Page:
Patek Philippe, the Swiss luxury watchmaker, recently turned 175 years old. The company is Geneva’s oldest independent family-owned watch manufacturer, and its long-term perspective is reflected in its iconic advertising: “You never actually own a Patek Philippe, you merely look after it for the next generation”.
The brothers Charles and Jean Stern, producers of watch dials, acquired the business in 1932, almost a hundred years after it was founded in 1839. The Stern family, which has now owned and managed Patek Philippe for four generations, has a similar view of its own role in protecting and developing the brand.
Thierry Stern, the president since 2009, says: “We are the guardian of the brand, and are looking after it for a few moments in time. We were not the founder, the brand had existed before our family acquired it, and we never tried to make it our own.”
Nevertheless, the family has made its mark on Patek Philippe in three distinctive ways that contain useful lessons for other family businesses.
Clear brand positioning: quality, not quantity
The Swiss watch industry is highly competitive. It includes about 600 different companies, many of which target the luxury segment where watches cost more than 3000 swiss francs. The Stern family is determined to keep Patek Philippe at the very top of this luxury segment as a “meta-luxury” brand, distinguished by its excellence, heritage, pricing and highly selective distribution to high net worth customers.
For some Patek Philippe models, these customers must apply to buy the watch and sometimes need to wait a couple of years before receiving it. In 2013 Patek Philippe sold about 55,000 watches, 2.5 per cent more than in 2012, through 450 specialty dealers across 70 countries.
“We are not interested in volume but rather value growth and are limiting our annual sales,” Mr Stern says.
The number of so-called “centa-millionaires,” with more than $US100 million in assets, increased by 29 per cent worldwide between 2006 and 2012 and is forecast to grow strongly over the coming years.
But Mr Stern says Patek Philippe does not want to pursue faster short-term growth. Nor does he want to risk diluting the value of the Patek Philippe brand by introducing brand extensions and licensing ventures.
Direct involvement in the business
The Stern family has always been personally involved in the business -- not only as CEOs, Chairs and board members, but also on the operating side. Mr Stern’s wife Sandrine has worked for Patek Philippe since 1996 and now leads the creation department, while his sister works at the company’s flagship store in Geneva.
Mr Stern himself has technical watch expertise and is closely involved in developing and designing the company’s products. These are among the world’s most intricate watches; a Patek Philippe “Grande Complication” can have up to 705 pieces as for the Sky Moon Tourbillon.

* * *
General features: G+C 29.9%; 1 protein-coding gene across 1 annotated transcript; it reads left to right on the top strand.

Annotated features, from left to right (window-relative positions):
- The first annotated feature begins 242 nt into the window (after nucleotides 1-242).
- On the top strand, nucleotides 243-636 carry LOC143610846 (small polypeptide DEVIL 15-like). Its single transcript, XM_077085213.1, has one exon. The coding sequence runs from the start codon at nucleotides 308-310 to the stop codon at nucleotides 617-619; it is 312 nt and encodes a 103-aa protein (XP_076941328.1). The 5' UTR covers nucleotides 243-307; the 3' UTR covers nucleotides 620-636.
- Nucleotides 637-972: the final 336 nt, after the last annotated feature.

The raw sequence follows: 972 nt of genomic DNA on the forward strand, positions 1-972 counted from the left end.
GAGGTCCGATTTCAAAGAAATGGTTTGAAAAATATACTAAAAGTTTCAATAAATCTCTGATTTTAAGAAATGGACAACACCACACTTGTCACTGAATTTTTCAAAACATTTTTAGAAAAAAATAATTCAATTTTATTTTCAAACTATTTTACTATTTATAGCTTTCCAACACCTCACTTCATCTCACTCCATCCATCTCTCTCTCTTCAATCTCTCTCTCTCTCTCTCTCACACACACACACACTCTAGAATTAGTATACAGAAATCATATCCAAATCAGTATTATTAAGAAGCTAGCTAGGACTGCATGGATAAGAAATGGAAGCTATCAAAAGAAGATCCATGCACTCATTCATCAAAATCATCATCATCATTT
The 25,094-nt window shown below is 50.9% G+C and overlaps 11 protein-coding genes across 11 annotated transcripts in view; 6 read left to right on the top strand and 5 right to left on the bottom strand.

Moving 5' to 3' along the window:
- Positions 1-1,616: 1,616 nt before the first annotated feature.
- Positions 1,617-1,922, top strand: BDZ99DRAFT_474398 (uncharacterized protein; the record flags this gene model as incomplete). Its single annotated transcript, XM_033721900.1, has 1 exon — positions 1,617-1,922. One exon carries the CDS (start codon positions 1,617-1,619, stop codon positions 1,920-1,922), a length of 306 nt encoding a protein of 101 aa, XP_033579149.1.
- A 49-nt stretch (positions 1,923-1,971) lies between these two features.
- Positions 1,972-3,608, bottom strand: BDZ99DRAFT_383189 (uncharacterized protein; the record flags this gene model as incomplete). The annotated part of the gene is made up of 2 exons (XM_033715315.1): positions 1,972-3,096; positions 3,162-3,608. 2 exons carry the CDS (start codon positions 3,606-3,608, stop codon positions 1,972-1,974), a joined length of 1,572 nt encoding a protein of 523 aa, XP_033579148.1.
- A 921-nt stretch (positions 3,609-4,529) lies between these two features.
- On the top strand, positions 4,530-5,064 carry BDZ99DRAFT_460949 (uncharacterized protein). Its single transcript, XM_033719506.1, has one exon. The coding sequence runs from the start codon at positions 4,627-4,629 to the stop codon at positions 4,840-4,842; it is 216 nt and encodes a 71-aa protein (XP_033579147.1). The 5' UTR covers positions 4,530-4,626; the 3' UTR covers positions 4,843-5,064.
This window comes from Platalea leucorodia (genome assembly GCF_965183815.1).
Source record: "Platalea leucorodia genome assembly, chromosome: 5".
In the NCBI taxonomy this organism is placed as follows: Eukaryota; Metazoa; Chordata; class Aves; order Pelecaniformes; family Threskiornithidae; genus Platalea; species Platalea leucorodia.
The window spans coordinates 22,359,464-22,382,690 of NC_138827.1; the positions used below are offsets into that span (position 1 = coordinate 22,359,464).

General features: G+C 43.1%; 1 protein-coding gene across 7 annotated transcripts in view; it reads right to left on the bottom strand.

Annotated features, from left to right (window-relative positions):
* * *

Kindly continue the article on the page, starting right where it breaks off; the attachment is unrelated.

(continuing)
He carefully defines which materials to use, where to be innovative and when to draw a line and protect the brand from introducing what he considers to be “gadgets”. And, like his father Philippe Stern, the former President of Patek Philippe who decided to reintroduce the minute repeater in 1989, Mr Stern personally approves every single minute repeater before it leaves the workshops of the company’s “manufacture” in Plan-les-Ouates in the canton of Geneva.
Family members build the brand by meeting frequently with customers, retailers and employees, and going to company events and trade shows. Mr Stern has appeared with his father in advertisements and image campaigns for the brand. And the Sterns invested in the Patek Philippe Museum, which opened in 2001 in Geneva with the goal of showcasing the brand, its heritage and the history of watchmaking.
“You can only lead if you know the business and can walk the talk. You have to really live it, not just pretend to do so,” Mr Stern says.
Not rushing the next generation
Besides playing a highly public and visible role in the business, the Stern family occasionally ventures into the media. Recently there was a dispute with the Geneva tax authorities, when the company threatened to move out of the canton because of its “stifling” wealth tax policies.
All this has implications for the family’s privacy. The Stern family has historically passed its watchmaking tradition down through the generations by combining entrepreneurial storytelling with the transmission of technical skills. But Mr Stern, who has children aged 10 and 11, does not want to expose the next generation to the business too early.
He wants his sons and their cousins to embrace his own passion for the watchmaking business before deciding on their future role in guarding the Patek Philippe brand.
“My role as a father is to teach them the right values, but it needs to be their decision to get involved,” he says.
Perhaps you never own a family business after all. You merely look after it for the next generation.
This article was first published by IMD Business School.
Joachim Schwass is Professor of Family Business at IMD and Denise Kenyon-Rouvinez is The Wild Group Professor of Family Business at IMD. Together, they co-direct the IMD Global Family Business Centre.
Anne-Catrin Glemser is Family Business Research and Development Manager at IMD.